Rohit Vaish — CMU Visit

Rohit Vaish (Ph.D. student advised by Prof. Shivani Agarwal) talks about new interests spurred by a recent visit to CMU.

This post is about my research visit to Carnegie Mellon University (in Pittsburgh, Pennsylvania) during Fall 2015 semester. The visit was organized under the Indo-US Joint Center for Advanced Research in Machine Learning, Game Theory and Optimization supported by the Indo-US Science and Technology Forum. My host faculty for this visit was Prof. Avrim Blum.

The broad theme of our work was designing algorithms for joint-decision making in multiagent systems. In particular, we focused on the problem of kidney exchange. This problem arises in settings where patients with kidney disease manage to find a friend/relative/spouse who is willing to donate a kidney to them but is medically incompatible (say due to blood-type or tissue-type mismatch). In such a scenario, a transplant can still be carried out via a 2-way exchange, i.e. bringing together two such willing-but-incompatible donor-patient pairs (that happen to be cross-compatible) and having the donor from each pair donate a kidney to a patient from the other pair. In this case, all four surgeries (one each for the donor and patient from each pair) need to be conducted simultaneously in order to keep any of the donors from backing out. Nowadays, more complex cyclic exchanges (like 3-way and 4-way) are fast becoming common.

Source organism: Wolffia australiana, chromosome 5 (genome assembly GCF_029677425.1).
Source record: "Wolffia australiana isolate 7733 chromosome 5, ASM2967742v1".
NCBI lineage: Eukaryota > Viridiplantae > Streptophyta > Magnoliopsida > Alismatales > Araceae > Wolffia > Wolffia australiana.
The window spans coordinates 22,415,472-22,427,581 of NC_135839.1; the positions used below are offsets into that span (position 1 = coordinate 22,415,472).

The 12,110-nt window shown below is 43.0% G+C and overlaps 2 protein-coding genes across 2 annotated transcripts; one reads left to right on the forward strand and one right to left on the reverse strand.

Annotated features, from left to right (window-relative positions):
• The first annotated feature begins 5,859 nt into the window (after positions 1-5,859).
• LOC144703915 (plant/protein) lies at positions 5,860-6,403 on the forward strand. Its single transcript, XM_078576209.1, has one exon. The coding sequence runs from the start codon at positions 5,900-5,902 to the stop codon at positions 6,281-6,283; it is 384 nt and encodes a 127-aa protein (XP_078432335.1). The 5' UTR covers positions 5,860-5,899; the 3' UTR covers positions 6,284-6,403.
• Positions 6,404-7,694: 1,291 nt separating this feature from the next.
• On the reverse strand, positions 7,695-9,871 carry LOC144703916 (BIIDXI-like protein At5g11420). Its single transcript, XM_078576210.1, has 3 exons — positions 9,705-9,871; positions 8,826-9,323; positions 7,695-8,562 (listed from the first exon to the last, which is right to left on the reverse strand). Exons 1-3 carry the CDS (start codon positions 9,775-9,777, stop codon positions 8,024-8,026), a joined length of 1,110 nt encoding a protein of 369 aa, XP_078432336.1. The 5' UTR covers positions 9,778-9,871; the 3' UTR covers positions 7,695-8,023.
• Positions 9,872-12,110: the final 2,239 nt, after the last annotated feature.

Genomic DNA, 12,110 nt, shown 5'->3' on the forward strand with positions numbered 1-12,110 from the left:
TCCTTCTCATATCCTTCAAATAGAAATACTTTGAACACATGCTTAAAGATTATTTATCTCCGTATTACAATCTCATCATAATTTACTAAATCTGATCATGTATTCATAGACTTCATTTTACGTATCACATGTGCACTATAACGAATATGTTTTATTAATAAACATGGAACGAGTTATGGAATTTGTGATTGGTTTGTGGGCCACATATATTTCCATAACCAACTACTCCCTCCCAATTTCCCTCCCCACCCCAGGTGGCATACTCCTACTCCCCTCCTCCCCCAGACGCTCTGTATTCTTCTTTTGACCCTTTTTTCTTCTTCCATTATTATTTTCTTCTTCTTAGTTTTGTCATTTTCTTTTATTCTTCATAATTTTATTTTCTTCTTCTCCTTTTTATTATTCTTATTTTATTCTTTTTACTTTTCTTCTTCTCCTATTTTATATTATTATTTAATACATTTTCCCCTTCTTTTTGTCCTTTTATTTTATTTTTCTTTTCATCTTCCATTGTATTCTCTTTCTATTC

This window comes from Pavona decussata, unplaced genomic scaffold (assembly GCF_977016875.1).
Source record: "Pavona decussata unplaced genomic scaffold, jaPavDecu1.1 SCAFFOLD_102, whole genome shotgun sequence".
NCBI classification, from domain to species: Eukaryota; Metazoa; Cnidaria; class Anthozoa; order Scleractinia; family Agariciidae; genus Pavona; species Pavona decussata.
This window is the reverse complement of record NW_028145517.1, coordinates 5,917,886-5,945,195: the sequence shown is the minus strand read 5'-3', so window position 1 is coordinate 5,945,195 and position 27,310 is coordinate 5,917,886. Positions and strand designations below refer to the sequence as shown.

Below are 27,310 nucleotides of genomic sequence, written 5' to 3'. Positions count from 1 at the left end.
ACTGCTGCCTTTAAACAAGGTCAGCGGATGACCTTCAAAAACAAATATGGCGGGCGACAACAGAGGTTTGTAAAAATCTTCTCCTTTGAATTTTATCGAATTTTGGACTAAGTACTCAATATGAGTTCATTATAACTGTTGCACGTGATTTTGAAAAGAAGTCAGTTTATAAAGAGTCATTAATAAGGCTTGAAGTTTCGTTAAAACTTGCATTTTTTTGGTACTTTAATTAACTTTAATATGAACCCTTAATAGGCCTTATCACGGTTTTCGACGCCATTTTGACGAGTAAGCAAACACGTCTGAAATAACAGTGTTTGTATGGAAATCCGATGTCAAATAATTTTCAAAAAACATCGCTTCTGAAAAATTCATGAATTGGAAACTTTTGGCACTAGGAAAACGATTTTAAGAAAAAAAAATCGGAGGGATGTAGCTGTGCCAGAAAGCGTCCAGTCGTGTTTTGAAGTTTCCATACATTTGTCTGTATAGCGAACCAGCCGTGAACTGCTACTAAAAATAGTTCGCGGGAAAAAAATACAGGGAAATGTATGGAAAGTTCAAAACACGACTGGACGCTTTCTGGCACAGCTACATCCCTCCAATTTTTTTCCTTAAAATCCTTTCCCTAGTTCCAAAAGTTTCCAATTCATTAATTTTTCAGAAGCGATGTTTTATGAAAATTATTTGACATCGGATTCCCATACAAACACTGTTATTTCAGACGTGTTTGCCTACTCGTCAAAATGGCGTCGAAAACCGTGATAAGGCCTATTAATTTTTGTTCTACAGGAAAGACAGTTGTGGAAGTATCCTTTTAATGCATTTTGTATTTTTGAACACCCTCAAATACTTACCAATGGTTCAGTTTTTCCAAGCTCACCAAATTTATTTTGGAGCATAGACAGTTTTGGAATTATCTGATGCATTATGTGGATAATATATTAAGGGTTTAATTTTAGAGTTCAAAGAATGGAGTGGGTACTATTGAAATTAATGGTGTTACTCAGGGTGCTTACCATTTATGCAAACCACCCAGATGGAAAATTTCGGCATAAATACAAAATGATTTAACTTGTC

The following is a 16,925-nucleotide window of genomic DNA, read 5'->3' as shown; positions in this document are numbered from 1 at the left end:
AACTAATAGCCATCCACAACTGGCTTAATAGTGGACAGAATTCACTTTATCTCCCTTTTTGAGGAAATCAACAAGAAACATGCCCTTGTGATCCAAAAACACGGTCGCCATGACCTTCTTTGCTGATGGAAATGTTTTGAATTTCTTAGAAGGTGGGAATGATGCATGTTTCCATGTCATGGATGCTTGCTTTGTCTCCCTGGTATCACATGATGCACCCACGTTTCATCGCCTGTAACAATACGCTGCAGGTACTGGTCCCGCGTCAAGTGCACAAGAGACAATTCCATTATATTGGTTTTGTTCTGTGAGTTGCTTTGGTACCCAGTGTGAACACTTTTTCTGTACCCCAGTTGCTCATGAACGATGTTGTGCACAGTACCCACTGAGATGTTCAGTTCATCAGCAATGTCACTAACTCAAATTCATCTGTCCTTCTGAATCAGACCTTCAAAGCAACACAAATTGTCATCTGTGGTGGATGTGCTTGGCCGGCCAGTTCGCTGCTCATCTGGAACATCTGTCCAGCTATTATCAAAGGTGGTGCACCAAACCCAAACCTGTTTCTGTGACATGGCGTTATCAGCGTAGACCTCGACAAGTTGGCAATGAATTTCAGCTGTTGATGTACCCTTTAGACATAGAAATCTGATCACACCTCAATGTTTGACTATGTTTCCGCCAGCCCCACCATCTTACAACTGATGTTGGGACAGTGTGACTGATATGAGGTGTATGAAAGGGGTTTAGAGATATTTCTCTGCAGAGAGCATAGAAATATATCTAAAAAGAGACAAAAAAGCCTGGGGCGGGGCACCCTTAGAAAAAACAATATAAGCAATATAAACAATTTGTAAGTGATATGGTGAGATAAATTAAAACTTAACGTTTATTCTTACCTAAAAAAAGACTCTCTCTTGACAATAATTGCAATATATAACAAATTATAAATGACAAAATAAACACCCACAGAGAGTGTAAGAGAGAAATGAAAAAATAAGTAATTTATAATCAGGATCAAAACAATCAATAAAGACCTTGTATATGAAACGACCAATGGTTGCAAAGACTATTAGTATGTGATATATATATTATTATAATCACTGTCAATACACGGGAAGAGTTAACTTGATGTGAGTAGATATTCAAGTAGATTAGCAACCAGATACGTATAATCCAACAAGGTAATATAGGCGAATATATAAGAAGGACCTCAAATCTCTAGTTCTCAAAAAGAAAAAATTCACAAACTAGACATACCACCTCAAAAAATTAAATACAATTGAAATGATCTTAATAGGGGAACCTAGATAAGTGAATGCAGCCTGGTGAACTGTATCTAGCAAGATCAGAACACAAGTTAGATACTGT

In its early stages, the task of matching donor-patient pairs was performed either by individual hospitals or by a team of locally connected hospitals. Recent years, however, have seen the emergence of centrally organized exchanges such as APKD, NKR and UNOS in the US, NLDKSS in the UK, ACCORD in the European Union etc. In a centralized kidney exchange, incompatible donor-patient pairs are revealed to the central exchange by the participating hospitals. A matching mechanism then operates on this pool of revealed donor-patient pairs to find as many opportunities for 2-way (or 3 or 4-way) exchange as possible, thereby maximizing social welfare (and the number of lives saved). Hospitals might find it in their selfish interest to conceal certain easy-to-match donor-patient pairs and perform the surgeries in-house, thereby benefiting both from internal matches and the matches suggested by the centralized exchange. There is growing theoretical and empirical evidence to suggest that strategic behavior on the part of the hospitals leads to significant inefficiencies in the overall social welfare. Besides, even in the absence of strategic considerations, the matching problem itself tends to become computationally intractable when 3-way (or larger) exchanges are allowed. The challenge facing an algorithm designer, therefore, is threefold – namely, to design a matching mechanism that (a) incentivizes the agents (in this case, the hospitals) to reveal complete information about their donor-patient pairs, (b) is computationally efficient and (c) minimizes the loss in efficiency. This thread was the subject of our research.